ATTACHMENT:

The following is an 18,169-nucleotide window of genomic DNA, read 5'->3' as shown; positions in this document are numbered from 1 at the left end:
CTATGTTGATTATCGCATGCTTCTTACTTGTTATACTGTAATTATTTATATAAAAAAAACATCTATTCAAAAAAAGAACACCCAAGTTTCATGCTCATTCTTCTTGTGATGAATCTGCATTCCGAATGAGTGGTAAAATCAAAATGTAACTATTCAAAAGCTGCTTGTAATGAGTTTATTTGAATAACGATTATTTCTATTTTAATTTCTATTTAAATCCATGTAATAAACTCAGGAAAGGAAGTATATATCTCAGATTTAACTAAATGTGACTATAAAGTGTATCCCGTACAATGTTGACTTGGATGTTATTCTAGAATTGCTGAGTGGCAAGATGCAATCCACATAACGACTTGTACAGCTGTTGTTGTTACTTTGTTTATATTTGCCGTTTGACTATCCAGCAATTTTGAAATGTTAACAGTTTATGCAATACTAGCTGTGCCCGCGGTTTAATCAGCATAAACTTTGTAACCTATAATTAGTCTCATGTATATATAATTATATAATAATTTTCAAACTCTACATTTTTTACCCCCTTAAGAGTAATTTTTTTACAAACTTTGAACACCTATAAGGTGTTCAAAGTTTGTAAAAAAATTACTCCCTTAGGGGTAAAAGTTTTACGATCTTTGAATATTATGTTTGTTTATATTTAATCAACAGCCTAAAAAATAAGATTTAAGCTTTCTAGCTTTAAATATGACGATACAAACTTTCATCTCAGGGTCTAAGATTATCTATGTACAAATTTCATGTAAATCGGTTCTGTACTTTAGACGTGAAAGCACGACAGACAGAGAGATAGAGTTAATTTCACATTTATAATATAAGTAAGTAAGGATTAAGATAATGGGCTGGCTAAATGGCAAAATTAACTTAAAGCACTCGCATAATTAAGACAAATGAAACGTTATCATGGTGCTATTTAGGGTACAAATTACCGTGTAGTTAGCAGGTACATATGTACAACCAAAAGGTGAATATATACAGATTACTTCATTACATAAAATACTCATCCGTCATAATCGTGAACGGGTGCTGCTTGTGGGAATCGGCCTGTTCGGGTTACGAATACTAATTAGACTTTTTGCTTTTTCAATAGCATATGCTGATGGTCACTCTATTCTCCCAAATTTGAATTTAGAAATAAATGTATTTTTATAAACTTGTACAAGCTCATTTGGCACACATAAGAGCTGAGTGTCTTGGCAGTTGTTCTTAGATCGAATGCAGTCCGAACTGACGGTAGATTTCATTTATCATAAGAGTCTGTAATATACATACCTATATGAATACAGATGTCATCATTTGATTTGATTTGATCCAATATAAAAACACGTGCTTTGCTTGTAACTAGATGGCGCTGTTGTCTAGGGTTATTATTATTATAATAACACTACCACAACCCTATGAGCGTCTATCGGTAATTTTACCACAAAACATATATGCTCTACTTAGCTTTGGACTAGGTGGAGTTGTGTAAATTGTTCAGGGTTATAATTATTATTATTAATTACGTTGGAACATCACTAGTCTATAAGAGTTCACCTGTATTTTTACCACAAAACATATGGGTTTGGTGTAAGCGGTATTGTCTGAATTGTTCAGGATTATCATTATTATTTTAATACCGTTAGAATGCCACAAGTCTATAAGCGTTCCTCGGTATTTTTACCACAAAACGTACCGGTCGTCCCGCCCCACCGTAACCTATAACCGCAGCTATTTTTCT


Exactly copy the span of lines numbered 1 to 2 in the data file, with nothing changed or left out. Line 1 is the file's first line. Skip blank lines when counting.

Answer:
The following is an 18,169-nucleotide window of genomic DNA, read 5'->3' as shown; positions in this document are numbered from 1 at the left end:
CTATGTTGATTATCGCATGCTTCTTACTTGTTATACTGTAATTATTTATATAAAAAAAACATCTATTCAAAAAAAGAACACCCAAGTTTCATGCTCATTCTTCTTGTGATGAATCTGCATTCCGAATGAGTGGTAAAATCAAAATGTAACTATTCAAAAGCTGCTTGTAATGAGTTTATTTGAATAACGATTATTTCTATTTTAATTTCTATTTAAATCCATGTAATAAACTCAGGAAAGGAAGTATATATCTCAGATTTAACTAAATGTGACTATAAAGTGTATCCCGTACAATGTTGACTTGGATGTTATTCTAGAATTGCTGAGTGGCAAGATGCAATCCACATAACGACTTGTACAGCTGTTGTTGTTACTTTGTTTATATTTGCCGTTTGACTATCCAGCAATTTTGAAATGTTAACAGTTTATGCAATACTAGCTGTGCCCGCGGTTTAATCAGCATAAACTTTGTAACCTATAATTAGTCTCATGTATATATAATTATATAATAATTTTCAAACTCTACATTTTTTACCCCCTTAAGAGTAATTTTTTTACAAACTTTGAACACCTATAAGGTGTTCAAAGTTTGTAAAAAAATTACTCCCTTAGGGGTAAAAGTTTTACGATCTTTGAATATTATGTTTGTTTATATTTAATCAACAGCCTAAAAAATAAGATTTAAGCTTTCTAGCTTTAAATATGACGATACAAACTTTCATCTCAGGGTCTAAGATTATCTATGTACAAATTTCATGTAAATCGGTTCTGTACTTTAGACGTGAAAGCACGACAGACAGAGAGATAGAGTTAATTTCACATTTATAATATAAGTAAGTAAGGATTAAGATAATGGGCTGGCTAAATGGCAAAATTAACTTAAAGCACTCGCATAATTAAGACAAATGAAACGTTATCATGGTGCTATTTAGGGTACAAATTACCGTGTAGTTAGCAGGTACATATGTACAACCAAAAGGTGAATATATACAGATTACTTCATTACATAAAATACTCATCCGTCATAATCGTGAACGGGTGCTGCTTGTGGGAATCGGCCTGTTCGGGTTACGAATACTAATTAGACTTTTTGCTTTTTCAATAGCATATGCTGATGGTCACTCTATTCTCCCAAATTTGAATTTAGAAATAAATGTATTTTTATAAACTTGTACAAGCTCATTTGGCACACATAAGAGCTGAGTGTCTTGGCAGTTGTTCTTAGATCGAATGCAGTCCGAACTGACGGTAGATTTCATTTATCATAAGAGTCTGTAATATACATACCTATATGAATACAGATGTCATCATTTGATTTGATTTGATCCAATATAAAAACACGTGCTTTGCTTGTAACTAGATGGCGCTGTTGTCTAGGGTTATTATTATTATAATAACACTACCACAACCCTATGAGCGTCTATCGGTAATTTTACCACAAAACATATATGCTCTACTTAGCTTTGGACTAGGTGGAGTTGTGTAAATTGTTCAGGGTTATAATTATTATTATTAATTACGTTGGAACATCACTAGTCTATAAGAGTTCACCTGTATTTTTACCACAAAACATATGGGTTTGGTGTAAGCGGTATTGTCTGAATTGTTCAGGATTATCATTATTATTTTAATACCGTTAGAATGCCACAAGTCTATAAGCGTTCCTCGGTATTTTTACCACAAAACGTACCGGTCGTCCCGCCCCACCGTAACCTATAACCGCAGCTATTTTTCT